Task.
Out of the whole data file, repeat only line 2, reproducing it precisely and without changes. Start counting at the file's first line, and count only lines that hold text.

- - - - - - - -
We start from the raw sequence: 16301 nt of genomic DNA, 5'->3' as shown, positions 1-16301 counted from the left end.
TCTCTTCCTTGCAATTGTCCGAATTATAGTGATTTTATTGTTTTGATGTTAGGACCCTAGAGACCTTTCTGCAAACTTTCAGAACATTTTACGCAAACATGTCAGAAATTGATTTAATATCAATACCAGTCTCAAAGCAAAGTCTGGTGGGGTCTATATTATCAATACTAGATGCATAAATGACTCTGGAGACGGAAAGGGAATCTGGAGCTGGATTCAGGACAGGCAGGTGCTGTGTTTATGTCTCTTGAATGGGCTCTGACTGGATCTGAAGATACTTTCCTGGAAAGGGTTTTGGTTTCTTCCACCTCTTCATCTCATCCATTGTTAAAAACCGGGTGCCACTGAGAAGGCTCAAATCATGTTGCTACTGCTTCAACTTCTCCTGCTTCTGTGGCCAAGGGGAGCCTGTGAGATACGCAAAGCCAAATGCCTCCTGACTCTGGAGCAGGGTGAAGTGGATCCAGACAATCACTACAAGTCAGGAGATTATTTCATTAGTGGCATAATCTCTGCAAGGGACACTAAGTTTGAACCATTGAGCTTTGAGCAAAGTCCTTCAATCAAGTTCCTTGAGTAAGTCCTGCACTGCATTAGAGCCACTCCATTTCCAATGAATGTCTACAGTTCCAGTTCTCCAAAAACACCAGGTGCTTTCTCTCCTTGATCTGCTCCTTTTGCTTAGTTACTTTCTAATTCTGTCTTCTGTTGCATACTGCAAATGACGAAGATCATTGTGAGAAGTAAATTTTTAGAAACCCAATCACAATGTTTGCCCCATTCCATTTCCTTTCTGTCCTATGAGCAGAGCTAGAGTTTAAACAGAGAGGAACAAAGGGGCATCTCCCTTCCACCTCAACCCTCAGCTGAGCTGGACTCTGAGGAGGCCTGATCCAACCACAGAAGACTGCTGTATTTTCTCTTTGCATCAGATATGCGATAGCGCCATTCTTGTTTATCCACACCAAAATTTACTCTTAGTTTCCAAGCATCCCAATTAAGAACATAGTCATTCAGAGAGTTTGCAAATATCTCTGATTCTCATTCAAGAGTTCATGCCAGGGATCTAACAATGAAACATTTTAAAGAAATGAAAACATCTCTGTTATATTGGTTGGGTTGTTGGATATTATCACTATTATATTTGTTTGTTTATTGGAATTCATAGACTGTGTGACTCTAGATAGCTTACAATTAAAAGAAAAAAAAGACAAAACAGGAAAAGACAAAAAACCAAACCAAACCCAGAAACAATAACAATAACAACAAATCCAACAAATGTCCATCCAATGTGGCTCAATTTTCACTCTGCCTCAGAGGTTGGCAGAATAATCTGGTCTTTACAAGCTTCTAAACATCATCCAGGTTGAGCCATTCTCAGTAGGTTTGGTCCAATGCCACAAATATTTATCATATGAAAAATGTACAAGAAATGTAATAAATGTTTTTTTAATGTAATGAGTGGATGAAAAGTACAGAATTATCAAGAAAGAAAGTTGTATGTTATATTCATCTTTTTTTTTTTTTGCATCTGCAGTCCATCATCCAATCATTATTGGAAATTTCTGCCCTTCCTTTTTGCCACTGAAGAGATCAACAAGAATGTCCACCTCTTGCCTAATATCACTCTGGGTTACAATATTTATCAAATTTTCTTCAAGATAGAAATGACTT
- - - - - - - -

TCTCTTCCTTGCAATTGTCCGAATTATAGTGATTTTATTGTTTTGATGTTAGGACCCTAGAGACCTTTCTGCAAACTTTCAGAACATTTTACGCAAACATGTCAGAAATTGATTTAATATCAATACCAGTCTCAAAGCAAAGTCTGGTGGGGTCTATATTATCAATACTAGATGCATAAATGACTCTGGAGACGGAAAGGGAATCTGGAGCTGGATTCAGGACAGGCAGGTGCTGTGTTTATGTCTCTTGAATGGGCTCTGACTGGATCTGAAGATACTTTCCTGGAAAGGGTTTTGGTTTCTTCCACCTCTTCATCTCATCCATTGTTAAAAACCGGGTGCCACTGAGAAGGCTCAAATCATGTTGCTACTGCTTCAACTTCTCCTGCTTCTGTGGCCAAGGGGAGCCTGTGAGATACGCAAAGCCAAATGCCTCCTGACTCTGGAGCAGGGTGAAGTGGATCCAGACAATCACTACAAGTCAGGAGATTATTTCATTAGTGGCATAATCTCTGCAAGGGACACTAAGTTTGAACCATTGAGCTTTGAGCAAAGTCCTTCAATCAAGTTCCTTGAGTAAGTCCTGCACTGCATTAGAGCCACTCCATTTCCAATGAATGTCTACAGTTCCAGTTCTCCAAAAACACCAGGTGCTTTCTCTCCTTGATCTGCTCCTTTTGCTTAGTTACTTTCTAATTCTGTCTTCTGTTGCATACTGCAAATGACGAAGATCATTGTGAGAAGTAAATTTTTAGAAACCCAATCACAATGTTTGCCCCATTCCATTTCCTTTCTGTCCTATGAGCAGAGCTAGAGTTTAAACAGAGAGGAACAAAGGGGCATCTCCCTTCCACCTCAACCCTCAGCTGAGCTGGACTCTGAGGAGGCCTGATCCAACCACAGAAGACTGCTGTATTTTCTCTTTGCATCAGATATGCGATAGCGCCATTCTTGTTTATCCACACCAAAATTTACTCTTAGTTTCCAAGCATCCCAATTAAGAACATAGTCATTCAGAGAGTTTGCAAATATCTCTGATTCTCATTCAAGAGTTCATGCCAGGGATCTAACAATGAAACATTTTAAAGAAATGAAAACATCTCTGTTATATTGGTTGGGTTGTTGGATATTATCACTATTATATTTGTTTGTTTATTGGAATTCATAGACTGTGTGACTCTAGATAGCTTACAATTAAAAGAAAAAAAAGACAAAACAGGAAAAGACAAAAAACCAAACCAAACCCAGAAACAATAACAATAACAACAAATCCAACAAATGTCCATCCAATGTGGCTCAATTTTCACTCTGCCTCAGAGGTTGGCAGAATAATCTGGTCTTTACAAGCTTCTAAACATCATCCAGGTTGAGCCATTCTCAGTAGGTTTGGTCCAATGCCACAAATATTTATCATATGAAAAATGTACAAGAAATGTAATAAATGTTTTTTTAATGTAATGAGTGGATGAAAAGTACAGAATTATCAAGAAAGAAAGTTGTATGTTATATTCATCTTTTTTTTTTTTTGCATCTGCAGTCCATCATCCAATCATTATTGGAAATTTCTGCCCTTCCTTTTTGCCACTGAAGAGATCAACAAGAATGTCCACCTCTTGCCTAATATCACTCTGGGTTACAATATTTATCAAATTTTCTTCAAGATAGAAATGACTT